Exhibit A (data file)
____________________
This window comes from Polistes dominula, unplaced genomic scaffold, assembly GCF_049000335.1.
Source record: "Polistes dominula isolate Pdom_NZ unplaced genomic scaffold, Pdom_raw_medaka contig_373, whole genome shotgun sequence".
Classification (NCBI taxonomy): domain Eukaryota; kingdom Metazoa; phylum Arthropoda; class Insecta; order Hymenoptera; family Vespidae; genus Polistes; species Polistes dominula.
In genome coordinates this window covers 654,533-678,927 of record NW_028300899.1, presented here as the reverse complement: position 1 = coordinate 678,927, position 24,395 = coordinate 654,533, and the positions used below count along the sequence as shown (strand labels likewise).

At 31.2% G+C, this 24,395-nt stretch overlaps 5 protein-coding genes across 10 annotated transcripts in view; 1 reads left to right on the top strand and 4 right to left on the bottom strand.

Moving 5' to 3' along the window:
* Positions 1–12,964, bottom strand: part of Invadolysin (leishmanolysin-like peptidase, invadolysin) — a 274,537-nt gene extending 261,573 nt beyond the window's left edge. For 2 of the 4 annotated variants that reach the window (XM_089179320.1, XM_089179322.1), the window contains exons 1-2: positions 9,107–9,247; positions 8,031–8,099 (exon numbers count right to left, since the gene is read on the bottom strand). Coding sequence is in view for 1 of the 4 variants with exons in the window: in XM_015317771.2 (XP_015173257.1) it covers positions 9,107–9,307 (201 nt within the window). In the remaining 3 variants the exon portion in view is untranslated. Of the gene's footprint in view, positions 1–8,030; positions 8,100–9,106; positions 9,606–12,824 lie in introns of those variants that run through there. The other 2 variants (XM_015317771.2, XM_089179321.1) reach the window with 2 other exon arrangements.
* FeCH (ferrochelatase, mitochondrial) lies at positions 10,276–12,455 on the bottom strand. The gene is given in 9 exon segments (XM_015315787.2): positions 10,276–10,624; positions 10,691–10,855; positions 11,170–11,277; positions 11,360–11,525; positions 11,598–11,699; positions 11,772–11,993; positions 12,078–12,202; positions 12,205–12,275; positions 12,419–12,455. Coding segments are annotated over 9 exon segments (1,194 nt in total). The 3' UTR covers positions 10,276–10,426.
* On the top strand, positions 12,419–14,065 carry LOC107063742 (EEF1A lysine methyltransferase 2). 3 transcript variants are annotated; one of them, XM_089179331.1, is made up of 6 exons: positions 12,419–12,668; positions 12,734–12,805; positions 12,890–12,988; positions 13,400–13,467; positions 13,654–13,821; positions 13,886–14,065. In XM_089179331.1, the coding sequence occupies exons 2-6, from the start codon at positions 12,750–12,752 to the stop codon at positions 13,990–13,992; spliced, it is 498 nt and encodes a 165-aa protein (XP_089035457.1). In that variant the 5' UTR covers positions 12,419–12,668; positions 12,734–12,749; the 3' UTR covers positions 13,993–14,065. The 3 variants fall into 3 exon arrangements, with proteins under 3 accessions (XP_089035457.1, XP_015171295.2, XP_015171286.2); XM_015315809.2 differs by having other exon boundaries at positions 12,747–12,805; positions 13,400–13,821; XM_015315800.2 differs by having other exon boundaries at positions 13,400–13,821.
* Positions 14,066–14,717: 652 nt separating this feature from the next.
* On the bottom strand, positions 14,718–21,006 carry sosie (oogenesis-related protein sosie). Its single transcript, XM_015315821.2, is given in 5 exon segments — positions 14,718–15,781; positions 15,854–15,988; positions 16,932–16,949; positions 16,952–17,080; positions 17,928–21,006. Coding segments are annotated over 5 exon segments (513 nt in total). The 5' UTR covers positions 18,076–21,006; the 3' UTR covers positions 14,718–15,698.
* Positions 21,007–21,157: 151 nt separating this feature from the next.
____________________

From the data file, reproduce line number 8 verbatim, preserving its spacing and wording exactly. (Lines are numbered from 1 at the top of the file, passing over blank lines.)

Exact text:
* FeCH (ferrochelatase, mitochondrial) lies at positions 10,276–12,455 on the bottom strand. The gene is given in 9 exon segments (XM_015315787.2): positions 10,276–10,624; positions 10,691–10,855; positions 11,170–11,277; positions 11,360–11,525; positions 11,598–11,699; positions 11,772–11,993; positions 12,078–12,202; positions 12,205–12,275; positions 12,419–12,455. Coding segments are annotated over 9 exon segments (1,194 nt in total). The 3' UTR covers positions 10,276–10,426.